With Perry as their favorite, Republicans were plunging ahead with their plans to eliminate Social Security and hand all its funds to Wall Street moguls eager to toss other people's money onto the roulette wheel of international equity markets while collecting their rake regardless of which slot the ball fell into. Despite furious public outrage, the GOP was doubling down on their plans to dismantle Medicare, hand all its money to insurance industry cronies, and pawn off future seniors with worthless discount coupons the non-partisan Congressional Budget Office revealed wouldn't cover a third of seniors' health care costs.
Republicans counted on repeating the "Social Security is broke" and "Medicare is broke" lies until gullible rubes coast to coast believed them. Republicans knew if square-jawed, photogenic white populists pounded their fists and lied loud enough and long enough, the rubes invariably believed them. Texas was lousy with evangelical revival meetings filled to the rafters.
Perry's even led his share of them.
In fact, Medicare was the most efficient deliverer of health care services in America, with administrative costs of 3%, compared to 5%-10% for large group insurance plans, 25%-27% for small group plans, and a whopping 40% for the kind of individual plans Republicans wanted future seniors to shell out for.
In fact, Social Security was solvent for another twenty years, and, with minor tweaks to payroll taxes, would remain so until starship troopers found a better solution at the other end of the galaxy.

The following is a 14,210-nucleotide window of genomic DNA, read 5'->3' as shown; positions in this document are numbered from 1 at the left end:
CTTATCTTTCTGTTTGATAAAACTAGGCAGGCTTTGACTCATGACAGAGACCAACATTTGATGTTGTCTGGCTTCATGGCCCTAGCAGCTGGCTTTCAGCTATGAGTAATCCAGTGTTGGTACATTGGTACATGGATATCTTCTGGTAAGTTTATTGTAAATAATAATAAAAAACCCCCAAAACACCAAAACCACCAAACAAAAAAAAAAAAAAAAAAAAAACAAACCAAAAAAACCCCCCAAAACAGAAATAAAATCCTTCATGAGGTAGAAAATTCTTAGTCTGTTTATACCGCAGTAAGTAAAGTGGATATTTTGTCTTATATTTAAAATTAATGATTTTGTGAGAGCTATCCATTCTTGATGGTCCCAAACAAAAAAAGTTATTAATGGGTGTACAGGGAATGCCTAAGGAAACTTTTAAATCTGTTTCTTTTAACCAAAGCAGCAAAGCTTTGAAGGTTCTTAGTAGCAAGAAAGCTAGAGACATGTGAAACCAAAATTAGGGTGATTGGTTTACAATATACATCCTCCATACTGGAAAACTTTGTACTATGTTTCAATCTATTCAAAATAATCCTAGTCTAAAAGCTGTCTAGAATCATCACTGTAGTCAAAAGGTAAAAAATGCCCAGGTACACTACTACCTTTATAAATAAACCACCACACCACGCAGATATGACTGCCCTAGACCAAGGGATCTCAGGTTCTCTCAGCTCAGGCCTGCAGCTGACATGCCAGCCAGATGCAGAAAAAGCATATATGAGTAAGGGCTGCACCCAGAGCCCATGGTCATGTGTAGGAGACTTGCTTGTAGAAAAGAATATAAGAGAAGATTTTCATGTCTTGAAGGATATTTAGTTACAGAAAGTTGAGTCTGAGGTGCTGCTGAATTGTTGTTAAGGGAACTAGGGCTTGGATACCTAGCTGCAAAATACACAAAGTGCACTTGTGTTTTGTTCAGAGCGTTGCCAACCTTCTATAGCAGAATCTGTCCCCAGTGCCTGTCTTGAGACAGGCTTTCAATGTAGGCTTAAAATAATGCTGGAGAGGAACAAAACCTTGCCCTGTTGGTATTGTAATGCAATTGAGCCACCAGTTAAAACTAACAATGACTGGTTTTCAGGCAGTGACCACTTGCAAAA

Republicans, however, were greedy for the 10%, or 27%, or 40% "administrative fees" their insurance industry cronies could gorge themselves on. Republicans and their billionaire cronies were too greedy to pay the minuscule payroll tax tweaks that would fund Social Security until genetically-modified, bionically enhanced pigs rocketed across infinity and beyond.
Perry told the Daily Beast he believed Social Security and Medicare were unconstitutional.
"I don't think our Founding Fathers when they were putting the term 'general welfare' in there were thinking about a federally operated program of pensions nor a federally operated program of health care," Perry pontificated. "What they clearly said was that those were issues that the states need to address," although where Perry got that notion was, to say the least, unclear.
The interviewer asked Perry, "What did the Founding Fathers mean by 'general welfare?'"
Perry muttered, "I don't know if I'm going to sit here and parse down to what the Founding Fathers thought general welfare meant." Further questions were met by silence.
At a time when half of America's senior citizens couldn't support themselves and millions suffered poverty and destitution, a real American President, Franklin Delano Roosevelt, told Congress, "If, as our Constitution tells us, our Federal Government was established...'to promote the general welfare,' it is our plain duty to provide for that security upon which welfare depends." Fifteen months later, on August 14, 1935, FDR signed the Social Security Act into law.
Nothing could be clearer than that.